By JENNIFER STEUER
One thing I have realized in the past few years is that I am protective, really protective of my family. When other children and some adults make disparaging comments about my family, my kids and my life choices, I will get my back up. And no matter how messy life gets, I know that my family is strong, we love each other and we will always have each other’s backs.
Two of my kids have Tourette’s syndrome. Two of the best kids in the world are dealing with uncontrollable and involuntary vocal tics and physical tics while going through middle school. The two of them are doing everything possible to fit in socially and be part of middle school life.
Those with Tourette’s syndrome draw attention to themselves by the very nature of the disability. The involuntary physical movements and involuntary vocal noises are related to the nervous system, and the key word is involuntary. Individuals with TS cannot control these repetitive movements and unwanted sounds. The harder a person tries to suppress the tics, the worse the tics will get, and the anxiety created by seeing other people’s reactions to this condition makes tics worse.
A child dealing with TS in middle school will probably tic up and down the hallway all day long.
Tourette’s can seriously affect a person’s self-esteem and feeling of belonging. Peers in middle school are so kind to one another, especially when classmates are a little different (I’m being very, very sarcastic.). I’ve tried to arm my children with all kinds of information and retorts. One classmate was giving my daughter a hard time about the tics, and she turned around and said, “I’m not being rude, I have Tourette’s.” The classmate’s response was that my daughter should be in a special education class. All three of my children are on the Gold Honor Roll. All three.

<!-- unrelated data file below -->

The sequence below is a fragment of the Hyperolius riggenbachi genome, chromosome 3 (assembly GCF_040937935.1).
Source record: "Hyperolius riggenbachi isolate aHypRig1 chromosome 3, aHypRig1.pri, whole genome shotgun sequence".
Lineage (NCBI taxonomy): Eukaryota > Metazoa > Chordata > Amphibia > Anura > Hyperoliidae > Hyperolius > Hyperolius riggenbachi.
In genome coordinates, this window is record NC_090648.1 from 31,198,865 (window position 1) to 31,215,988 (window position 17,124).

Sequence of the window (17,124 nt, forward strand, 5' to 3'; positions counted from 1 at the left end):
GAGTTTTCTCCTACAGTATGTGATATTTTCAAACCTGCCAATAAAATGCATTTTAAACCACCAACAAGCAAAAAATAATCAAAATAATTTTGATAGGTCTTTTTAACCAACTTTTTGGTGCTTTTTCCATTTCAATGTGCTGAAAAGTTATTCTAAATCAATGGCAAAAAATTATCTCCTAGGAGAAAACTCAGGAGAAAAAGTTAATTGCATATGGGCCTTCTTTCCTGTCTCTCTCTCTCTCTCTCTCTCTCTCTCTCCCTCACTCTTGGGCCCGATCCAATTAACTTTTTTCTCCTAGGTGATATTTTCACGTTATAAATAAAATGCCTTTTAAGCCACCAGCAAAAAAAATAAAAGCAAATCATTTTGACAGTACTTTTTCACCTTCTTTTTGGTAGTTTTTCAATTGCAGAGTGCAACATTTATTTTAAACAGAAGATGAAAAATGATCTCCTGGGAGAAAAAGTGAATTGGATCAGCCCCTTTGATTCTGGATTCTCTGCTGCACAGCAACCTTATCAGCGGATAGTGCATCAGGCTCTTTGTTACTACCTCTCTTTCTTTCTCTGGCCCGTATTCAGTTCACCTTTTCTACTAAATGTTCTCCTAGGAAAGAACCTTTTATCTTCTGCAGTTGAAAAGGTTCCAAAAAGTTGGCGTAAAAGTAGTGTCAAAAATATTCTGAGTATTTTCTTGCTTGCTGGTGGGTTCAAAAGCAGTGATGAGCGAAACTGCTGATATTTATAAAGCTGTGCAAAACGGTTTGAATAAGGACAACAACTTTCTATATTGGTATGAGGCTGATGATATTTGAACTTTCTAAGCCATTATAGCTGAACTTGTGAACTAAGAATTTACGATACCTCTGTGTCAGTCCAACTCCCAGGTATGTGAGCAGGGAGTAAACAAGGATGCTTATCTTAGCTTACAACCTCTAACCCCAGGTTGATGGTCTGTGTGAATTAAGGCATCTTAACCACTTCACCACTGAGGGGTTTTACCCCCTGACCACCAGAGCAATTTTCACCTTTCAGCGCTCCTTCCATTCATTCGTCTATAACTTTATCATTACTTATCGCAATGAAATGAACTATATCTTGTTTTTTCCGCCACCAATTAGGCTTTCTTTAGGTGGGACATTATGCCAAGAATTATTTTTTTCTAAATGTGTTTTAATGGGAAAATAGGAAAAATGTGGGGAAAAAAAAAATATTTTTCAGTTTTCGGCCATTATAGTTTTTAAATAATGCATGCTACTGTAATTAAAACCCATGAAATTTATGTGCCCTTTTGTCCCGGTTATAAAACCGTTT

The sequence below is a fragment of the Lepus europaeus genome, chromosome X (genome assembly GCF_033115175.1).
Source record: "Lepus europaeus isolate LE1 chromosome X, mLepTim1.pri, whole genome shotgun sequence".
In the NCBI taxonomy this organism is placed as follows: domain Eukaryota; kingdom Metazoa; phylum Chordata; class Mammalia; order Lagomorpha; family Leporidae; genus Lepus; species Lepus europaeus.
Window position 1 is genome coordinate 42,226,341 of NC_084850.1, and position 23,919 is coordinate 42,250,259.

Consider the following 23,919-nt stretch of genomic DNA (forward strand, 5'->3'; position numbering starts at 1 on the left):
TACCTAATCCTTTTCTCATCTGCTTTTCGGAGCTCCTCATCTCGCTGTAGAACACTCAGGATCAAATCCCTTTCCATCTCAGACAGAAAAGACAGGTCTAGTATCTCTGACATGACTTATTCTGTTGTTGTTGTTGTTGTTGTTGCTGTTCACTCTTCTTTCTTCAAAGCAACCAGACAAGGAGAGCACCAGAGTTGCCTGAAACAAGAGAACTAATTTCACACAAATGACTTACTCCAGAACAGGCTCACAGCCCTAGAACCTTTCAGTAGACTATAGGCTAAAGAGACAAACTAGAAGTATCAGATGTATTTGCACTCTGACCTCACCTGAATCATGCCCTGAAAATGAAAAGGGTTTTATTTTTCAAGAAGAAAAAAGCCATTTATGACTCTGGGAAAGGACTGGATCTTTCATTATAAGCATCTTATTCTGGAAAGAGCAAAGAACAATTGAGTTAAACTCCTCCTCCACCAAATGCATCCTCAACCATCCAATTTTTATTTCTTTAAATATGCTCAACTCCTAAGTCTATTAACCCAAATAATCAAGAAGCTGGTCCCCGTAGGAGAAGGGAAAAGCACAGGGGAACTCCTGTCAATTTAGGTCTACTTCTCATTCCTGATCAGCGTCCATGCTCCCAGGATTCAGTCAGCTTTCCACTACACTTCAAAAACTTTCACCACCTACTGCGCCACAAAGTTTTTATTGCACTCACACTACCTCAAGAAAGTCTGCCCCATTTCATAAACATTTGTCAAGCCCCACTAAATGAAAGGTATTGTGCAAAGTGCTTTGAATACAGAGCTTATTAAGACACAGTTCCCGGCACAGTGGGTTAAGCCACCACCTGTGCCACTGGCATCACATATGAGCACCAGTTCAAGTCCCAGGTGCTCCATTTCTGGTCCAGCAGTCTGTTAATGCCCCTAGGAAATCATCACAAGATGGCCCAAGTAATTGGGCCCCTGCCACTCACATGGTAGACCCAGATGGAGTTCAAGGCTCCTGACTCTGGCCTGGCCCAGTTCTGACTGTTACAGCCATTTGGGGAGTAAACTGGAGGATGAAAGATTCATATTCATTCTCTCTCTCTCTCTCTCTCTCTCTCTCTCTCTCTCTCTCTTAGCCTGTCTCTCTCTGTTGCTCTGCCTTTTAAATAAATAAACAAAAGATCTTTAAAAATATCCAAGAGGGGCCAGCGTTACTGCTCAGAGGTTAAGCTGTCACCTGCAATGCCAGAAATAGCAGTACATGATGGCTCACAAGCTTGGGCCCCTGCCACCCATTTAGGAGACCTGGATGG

There are stereotypes about TS that many of us have seen on television, movies or perpetuated by comedians: the guy screaming obscenities or the woman who tries to sit quietly while her arms and legs flail about. These stereotypes continue when people assume diagnoses of developmental delays, learning disabilities and mental illnesses are automatically part of the TS experience. According to Tourette.org, “the disorder is not a mental or psychiatric illness” it is a movement disorder.
I’ve tried to educate myself about Tourette’s because I also believed some of the stereotypes. Tourette’s can be passed on by a dominant gene with a 50 percent chance of passing the gene on to a child (cdc.gov). Sometimes there are clusters of TS within families which does cause a continuation of the age old debate: nature vs. nurture. There is a genetic mutation that has been discovered, however this mutation is found in “a small number of people; this gene provides instruction for making a protein that is active in the brain” (ghr.nlm.nih.gov). There is evidence that even though TS does not cause developmental delays or academic issues, the comorbidity of obsessive-compulsive disorder, attention deficit disorder, anxiety and depression is apparent leading to the age-old question: Which came first?
When I Googled “celebrities with Tourette’s” there was quite a list, and not just modern-day celebrities, but people from when I was a kid and many other famous folks. One of Harlan’s favorites: Wolfgang Amadeus Mozart! Also on the list are Jewish comedian Pamela Schuller, actor Howie Mandel and Billie Eilish, who won five Grammys this year!
I admit that the diagnosis of Tourette’s took us a little by surprise, but it’s nothing we can’t handle together as a family. Harlan and I love Olivia, Benjamin and Rebecca with every beat of our hearts. Our children are our life and they will always be our squishy, happy little babies even when they are at this sullen tween stage.
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